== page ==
By Adam Cherubini
Though sawn lumber was available to 17th- and 18th-century European woodworkers in Colonial America, many American craftsmen split wood to produce stock for furniture. Rive or split marks are typical of 17th-century furniture and not at all uncommon on the finest pieces of “high style” late 18th-century American furniture.
For early craftsmen, splitting logs into lumber offered several advantages. Splitting could be done where the log was felled, saving the cost of hauling logs to saw yards. Because careful splits follow the grain of the wood, the resulting boards typically dry straighter. Perfectly quartered boards are both more dimensionally stable and easier to plane than modern quartersawn stock. For chairmakers, riven stock allowed them to bend wood more successfully and produce thin, high-strength spindles.
As we often learn in this column, not much has changed in the last 200 years. Logs can still be split efficiently with just a few simple tools. Moving logs or bringing in sawyers with specialized equipment is still expensive, and riven stock still behaves the same as ever.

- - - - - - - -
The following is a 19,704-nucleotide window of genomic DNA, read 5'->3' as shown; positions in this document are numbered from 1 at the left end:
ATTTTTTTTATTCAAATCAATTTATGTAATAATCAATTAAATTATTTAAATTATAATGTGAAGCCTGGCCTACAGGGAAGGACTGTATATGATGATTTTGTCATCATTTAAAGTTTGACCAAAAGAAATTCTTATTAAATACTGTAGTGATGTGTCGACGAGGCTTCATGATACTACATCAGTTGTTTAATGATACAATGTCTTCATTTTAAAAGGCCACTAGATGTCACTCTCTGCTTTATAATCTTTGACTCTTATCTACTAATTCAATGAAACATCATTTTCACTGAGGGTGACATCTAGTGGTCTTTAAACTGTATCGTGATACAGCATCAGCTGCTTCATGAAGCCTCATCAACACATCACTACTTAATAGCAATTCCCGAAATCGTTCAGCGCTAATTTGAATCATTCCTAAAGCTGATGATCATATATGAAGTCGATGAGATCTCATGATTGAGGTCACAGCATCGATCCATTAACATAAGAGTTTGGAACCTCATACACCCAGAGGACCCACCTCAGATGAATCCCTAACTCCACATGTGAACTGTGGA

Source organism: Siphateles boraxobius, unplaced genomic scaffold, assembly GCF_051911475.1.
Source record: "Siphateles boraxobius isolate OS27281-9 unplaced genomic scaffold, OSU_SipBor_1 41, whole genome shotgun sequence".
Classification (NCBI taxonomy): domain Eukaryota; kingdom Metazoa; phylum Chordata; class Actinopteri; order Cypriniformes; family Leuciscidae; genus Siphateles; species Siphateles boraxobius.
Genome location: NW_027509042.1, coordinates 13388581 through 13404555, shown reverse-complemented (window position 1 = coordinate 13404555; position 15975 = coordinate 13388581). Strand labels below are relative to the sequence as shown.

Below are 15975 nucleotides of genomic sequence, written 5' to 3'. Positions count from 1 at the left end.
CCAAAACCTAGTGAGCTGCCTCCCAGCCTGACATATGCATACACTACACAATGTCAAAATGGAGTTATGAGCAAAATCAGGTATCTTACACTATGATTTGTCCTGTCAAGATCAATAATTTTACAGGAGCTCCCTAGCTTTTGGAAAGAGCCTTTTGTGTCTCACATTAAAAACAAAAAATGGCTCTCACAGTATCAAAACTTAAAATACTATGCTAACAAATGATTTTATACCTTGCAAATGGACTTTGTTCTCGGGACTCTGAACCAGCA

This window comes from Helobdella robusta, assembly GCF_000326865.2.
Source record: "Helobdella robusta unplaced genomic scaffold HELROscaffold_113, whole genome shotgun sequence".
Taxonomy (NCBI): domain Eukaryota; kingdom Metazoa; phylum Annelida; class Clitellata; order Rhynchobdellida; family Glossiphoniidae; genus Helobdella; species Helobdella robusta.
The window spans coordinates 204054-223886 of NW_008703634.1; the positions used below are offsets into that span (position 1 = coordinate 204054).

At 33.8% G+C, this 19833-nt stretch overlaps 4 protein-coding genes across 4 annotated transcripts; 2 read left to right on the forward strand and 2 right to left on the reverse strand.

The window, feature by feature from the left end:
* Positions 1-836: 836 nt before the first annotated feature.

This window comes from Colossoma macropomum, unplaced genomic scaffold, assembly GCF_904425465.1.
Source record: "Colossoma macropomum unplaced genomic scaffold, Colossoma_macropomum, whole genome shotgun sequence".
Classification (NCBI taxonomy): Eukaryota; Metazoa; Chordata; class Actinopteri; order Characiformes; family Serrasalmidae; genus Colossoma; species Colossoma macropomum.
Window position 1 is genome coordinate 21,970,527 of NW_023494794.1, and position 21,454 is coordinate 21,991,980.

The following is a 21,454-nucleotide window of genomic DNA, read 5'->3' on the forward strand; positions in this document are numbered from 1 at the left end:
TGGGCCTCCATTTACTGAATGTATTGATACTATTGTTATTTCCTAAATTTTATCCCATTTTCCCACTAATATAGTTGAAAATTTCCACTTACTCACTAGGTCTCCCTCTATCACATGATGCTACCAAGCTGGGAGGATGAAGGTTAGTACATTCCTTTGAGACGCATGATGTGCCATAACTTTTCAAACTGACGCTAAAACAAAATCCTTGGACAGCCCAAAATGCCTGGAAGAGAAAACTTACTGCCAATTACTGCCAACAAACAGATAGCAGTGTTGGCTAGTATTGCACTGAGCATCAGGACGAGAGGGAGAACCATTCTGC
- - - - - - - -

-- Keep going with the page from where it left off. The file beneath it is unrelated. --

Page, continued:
The key to splitting logs like these is to set reasonable expectations for their use; it’s not wise to try to compete with the local mill. I use logs to produce lumber that I can’t buy anywhere else.
You can easily split a 4″- or 6″-thick slab for a workbench top. Philadelphia cabinetmakers split white cedar for perfectly quartered drawer parts, so even short sections of pine or other softwoods can be valuable. There are tons of tool parts better split than sawn. Tool handles, jaws for vises and clamps, plane blanks, saw handles and even simple items such as sawhorses are all best made from riven lumber. And if you have a lathe, you can add a pile of projects that are best turned from wood split from logs.
But there is no such thing as free wood. We purchase lumber with either money or sweat.
The first step in the process is selecting the log. Different species split differently and have different uses. Experience and your particular needs will dictate when you should pass on a log. Where a tree is located, how it stood and how it grew will give you clues about the lumber inside.
From the August 2013 issue #205
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